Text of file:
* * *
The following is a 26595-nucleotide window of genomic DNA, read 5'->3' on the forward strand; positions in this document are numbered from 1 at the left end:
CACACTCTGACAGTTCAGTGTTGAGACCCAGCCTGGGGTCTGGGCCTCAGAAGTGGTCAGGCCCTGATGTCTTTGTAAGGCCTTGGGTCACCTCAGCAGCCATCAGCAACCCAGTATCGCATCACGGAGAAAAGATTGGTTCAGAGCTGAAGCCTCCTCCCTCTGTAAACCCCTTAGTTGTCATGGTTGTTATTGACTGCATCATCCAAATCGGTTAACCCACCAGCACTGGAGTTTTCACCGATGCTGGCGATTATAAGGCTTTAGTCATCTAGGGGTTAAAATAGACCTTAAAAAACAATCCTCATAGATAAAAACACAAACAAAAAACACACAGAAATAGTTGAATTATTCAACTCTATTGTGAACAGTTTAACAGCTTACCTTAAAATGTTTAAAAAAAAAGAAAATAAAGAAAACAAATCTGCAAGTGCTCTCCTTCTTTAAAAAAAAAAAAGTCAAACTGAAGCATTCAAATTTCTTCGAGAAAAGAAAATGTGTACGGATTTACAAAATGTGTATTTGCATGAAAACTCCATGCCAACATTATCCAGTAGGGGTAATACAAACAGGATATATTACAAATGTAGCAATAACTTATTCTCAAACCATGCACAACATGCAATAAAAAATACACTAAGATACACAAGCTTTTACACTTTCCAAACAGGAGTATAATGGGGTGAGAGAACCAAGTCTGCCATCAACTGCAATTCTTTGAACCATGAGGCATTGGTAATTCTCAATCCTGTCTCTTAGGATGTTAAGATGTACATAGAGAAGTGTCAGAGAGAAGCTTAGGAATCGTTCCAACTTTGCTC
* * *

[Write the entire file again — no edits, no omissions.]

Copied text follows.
The following is a 26595-nucleotide window of genomic DNA, read 5'->3' on the forward strand; positions in this document are numbered from 1 at the left end:
CACACTCTGACAGTTCAGTGTTGAGACCCAGCCTGGGGTCTGGGCCTCAGAAGTGGTCAGGCCCTGATGTCTTTGTAAGGCCTTGGGTCACCTCAGCAGCCATCAGCAACCCAGTATCGCATCACGGAGAAAAGATTGGTTCAGAGCTGAAGCCTCCTCCCTCTGTAAACCCCTTAGTTGTCATGGTTGTTATTGACTGCATCATCCAAATCGGTTAACCCACCAGCACTGGAGTTTTCACCGATGCTGGCGATTATAAGGCTTTAGTCATCTAGGGGTTAAAATAGACCTTAAAAAACAATCCTCATAGATAAAAACACAAACAAAAAACACACAGAAATAGTTGAATTATTCAACTCTATTGTGAACAGTTTAACAGCTTACCTTAAAATGTTTAAAAAAAAAGAAAATAAAGAAAACAAATCTGCAAGTGCTCTCCTTCTTTAAAAAAAAAAAAGTCAAACTGAAGCATTCAAATTTCTTCGAGAAAAGAAAATGTGTACGGATTTACAAAATGTGTATTTGCATGAAAACTCCATGCCAACATTATCCAGTAGGGGTAATACAAACAGGATATATTACAAATGTAGCAATAACTTATTCTCAAACCATGCACAACATGCAATAAAAAATACACTAAGATACACAAGCTTTTACACTTTCCAAACAGGAGTATAATGGGGTGAGAGAACCAAGTCTGCCATCAACTGCAATTCTTTGAACCATGAGGCATTGGTAATTCTCAATCCTGTCTCTTAGGATGTTAAGATGTACATAGAGAAGTGTCAGAGAGAAGCTTAGGAATCGTTCCAACTTTGCTC